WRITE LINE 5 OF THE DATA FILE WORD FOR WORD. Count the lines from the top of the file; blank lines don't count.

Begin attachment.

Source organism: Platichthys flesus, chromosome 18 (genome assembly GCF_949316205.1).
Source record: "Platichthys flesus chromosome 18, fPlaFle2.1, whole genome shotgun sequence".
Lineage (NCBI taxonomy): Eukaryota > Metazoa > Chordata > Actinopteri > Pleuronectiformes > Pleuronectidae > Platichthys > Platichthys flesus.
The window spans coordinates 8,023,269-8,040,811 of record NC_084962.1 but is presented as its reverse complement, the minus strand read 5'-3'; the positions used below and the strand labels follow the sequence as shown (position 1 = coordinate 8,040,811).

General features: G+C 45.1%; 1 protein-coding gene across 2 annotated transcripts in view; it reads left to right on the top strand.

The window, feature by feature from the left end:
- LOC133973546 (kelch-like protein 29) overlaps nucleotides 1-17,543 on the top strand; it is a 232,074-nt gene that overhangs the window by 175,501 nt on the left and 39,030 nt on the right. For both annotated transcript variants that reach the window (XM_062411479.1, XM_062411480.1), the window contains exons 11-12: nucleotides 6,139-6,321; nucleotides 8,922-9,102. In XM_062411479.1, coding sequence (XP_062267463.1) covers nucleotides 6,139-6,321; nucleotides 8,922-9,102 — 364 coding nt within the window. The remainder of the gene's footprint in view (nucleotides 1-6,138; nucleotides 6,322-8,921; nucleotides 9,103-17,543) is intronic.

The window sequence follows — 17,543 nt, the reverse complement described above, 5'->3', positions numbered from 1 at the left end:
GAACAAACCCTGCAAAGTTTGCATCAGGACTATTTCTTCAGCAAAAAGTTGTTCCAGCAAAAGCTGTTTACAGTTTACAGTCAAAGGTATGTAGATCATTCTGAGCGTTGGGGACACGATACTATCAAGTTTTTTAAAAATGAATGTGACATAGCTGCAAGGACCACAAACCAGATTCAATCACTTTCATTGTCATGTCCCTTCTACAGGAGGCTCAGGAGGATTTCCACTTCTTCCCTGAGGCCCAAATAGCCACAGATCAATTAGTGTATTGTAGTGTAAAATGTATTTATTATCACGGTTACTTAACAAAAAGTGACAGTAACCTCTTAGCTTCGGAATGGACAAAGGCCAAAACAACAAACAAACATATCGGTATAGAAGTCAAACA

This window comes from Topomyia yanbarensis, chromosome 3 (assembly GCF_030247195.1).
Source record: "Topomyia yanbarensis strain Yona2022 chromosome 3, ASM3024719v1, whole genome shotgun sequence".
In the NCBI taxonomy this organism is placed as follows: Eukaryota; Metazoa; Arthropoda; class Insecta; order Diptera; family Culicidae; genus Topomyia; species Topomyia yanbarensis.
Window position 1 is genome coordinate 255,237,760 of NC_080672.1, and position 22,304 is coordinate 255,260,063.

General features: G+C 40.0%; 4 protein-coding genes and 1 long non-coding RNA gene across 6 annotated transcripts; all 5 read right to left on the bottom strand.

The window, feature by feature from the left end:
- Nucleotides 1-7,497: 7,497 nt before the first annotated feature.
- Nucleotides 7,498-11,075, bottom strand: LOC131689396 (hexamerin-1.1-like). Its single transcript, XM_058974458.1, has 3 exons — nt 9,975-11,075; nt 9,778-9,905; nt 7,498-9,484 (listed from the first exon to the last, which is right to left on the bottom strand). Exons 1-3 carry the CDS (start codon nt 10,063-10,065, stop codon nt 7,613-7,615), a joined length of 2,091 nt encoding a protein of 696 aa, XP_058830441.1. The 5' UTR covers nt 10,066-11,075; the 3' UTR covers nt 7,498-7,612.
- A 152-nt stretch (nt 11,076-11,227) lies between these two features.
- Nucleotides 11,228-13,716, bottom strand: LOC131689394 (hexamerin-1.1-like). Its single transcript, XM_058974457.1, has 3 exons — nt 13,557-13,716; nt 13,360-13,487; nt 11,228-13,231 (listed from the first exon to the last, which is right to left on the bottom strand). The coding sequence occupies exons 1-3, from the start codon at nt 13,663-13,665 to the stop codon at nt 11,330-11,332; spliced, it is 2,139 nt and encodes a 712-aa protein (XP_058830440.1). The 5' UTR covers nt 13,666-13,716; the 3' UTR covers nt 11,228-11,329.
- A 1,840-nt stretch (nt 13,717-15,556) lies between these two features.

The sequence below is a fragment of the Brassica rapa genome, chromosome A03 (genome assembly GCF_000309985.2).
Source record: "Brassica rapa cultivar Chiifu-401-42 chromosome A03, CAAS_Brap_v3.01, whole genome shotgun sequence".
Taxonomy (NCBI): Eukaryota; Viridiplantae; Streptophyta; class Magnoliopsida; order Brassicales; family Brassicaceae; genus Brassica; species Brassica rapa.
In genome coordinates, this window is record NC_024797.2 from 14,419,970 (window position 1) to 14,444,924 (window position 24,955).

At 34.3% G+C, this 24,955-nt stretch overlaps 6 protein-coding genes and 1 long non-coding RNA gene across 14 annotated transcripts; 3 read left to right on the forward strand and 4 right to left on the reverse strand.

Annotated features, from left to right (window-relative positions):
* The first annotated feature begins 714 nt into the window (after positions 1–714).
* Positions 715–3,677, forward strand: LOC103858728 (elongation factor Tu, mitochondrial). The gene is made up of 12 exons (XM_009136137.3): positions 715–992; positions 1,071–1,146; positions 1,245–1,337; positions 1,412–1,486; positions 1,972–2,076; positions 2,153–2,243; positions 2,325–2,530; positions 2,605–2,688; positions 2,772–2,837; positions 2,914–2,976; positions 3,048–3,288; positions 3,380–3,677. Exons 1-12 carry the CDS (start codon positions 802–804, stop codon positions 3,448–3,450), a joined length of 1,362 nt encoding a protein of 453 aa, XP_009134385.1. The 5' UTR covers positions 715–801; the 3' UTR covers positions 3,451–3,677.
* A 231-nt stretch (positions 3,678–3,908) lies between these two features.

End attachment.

General features: G+C 45.1%; 1 protein-coding gene across 2 annotated transcripts in view; it reads left to right on the top strand.